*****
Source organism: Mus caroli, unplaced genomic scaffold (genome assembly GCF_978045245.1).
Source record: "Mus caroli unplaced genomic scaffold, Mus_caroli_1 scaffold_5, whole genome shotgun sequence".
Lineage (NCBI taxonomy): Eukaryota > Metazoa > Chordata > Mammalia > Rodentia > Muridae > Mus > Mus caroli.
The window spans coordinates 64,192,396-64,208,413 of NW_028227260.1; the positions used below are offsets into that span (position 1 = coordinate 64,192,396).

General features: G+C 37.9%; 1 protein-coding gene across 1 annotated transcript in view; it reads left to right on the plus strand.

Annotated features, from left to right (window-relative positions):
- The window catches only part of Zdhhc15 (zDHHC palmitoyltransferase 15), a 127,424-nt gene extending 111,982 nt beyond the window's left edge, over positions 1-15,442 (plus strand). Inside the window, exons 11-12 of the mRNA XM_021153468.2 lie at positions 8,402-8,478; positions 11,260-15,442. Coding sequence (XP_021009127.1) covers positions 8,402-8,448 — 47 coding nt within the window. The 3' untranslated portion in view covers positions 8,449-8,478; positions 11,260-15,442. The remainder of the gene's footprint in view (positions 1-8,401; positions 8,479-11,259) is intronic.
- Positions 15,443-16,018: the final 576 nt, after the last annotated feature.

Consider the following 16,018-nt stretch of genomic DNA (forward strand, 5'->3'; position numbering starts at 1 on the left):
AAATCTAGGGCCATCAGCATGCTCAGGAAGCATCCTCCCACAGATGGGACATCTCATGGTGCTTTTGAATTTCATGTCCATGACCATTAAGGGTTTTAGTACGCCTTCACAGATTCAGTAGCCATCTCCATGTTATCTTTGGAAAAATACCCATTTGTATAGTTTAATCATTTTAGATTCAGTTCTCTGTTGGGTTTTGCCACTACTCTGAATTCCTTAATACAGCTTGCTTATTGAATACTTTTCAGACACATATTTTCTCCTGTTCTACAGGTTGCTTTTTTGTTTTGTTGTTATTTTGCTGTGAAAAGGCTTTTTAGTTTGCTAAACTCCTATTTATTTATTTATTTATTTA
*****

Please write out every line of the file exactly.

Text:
Source organism: Mus caroli, unplaced genomic scaffold (genome assembly GCF_978045245.1).
Source record: "Mus caroli unplaced genomic scaffold, Mus_caroli_1 scaffold_5, whole genome shotgun sequence".
Lineage (NCBI taxonomy): Eukaryota > Metazoa > Chordata > Mammalia > Rodentia > Muridae > Mus > Mus caroli.
The window spans coordinates 64,192,396-64,208,413 of NW_028227260.1; the positions used below are offsets into that span (position 1 = coordinate 64,192,396).

General features: G+C 37.9%; 1 protein-coding gene across 1 annotated transcript in view; it reads left to right on the plus strand.

Annotated features, from left to right (window-relative positions):
- The window catches only part of Zdhhc15 (zDHHC palmitoyltransferase 15), a 127,424-nt gene extending 111,982 nt beyond the window's left edge, over positions 1-15,442 (plus strand). Inside the window, exons 11-12 of the mRNA XM_021153468.2 lie at positions 8,402-8,478; positions 11,260-15,442. Coding sequence (XP_021009127.1) covers positions 8,402-8,448 — 47 coding nt within the window. The 3' untranslated portion in view covers positions 8,449-8,478; positions 11,260-15,442. The remainder of the gene's footprint in view (positions 1-8,401; positions 8,479-11,259) is intronic.
- Positions 15,443-16,018: the final 576 nt, after the last annotated feature.

Consider the following 16,018-nt stretch of genomic DNA (forward strand, 5'->3'; position numbering starts at 1 on the left):
AAATCTAGGGCCATCAGCATGCTCAGGAAGCATCCTCCCACAGATGGGACATCTCATGGTGCTTTTGAATTTCATGTCCATGACCATTAAGGGTTTTAGTACGCCTTCACAGATTCAGTAGCCATCTCCATGTTATCTTTGGAAAAATACCCATTTGTATAGTTTAATCATTTTAGATTCAGTTCTCTGTTGGGTTTTGCCACTACTCTGAATTCCTTAATACAGCTTGCTTATTGAATACTTTTCAGACACATATTTTCTCCTGTTCTACAGGTTGCTTTTTTGTTTTGTTGTTATTTTGCTGTGAAAAGGCTTTTTAGTTTGCTAAACTCCTATTTATTTATTTATTTATTTA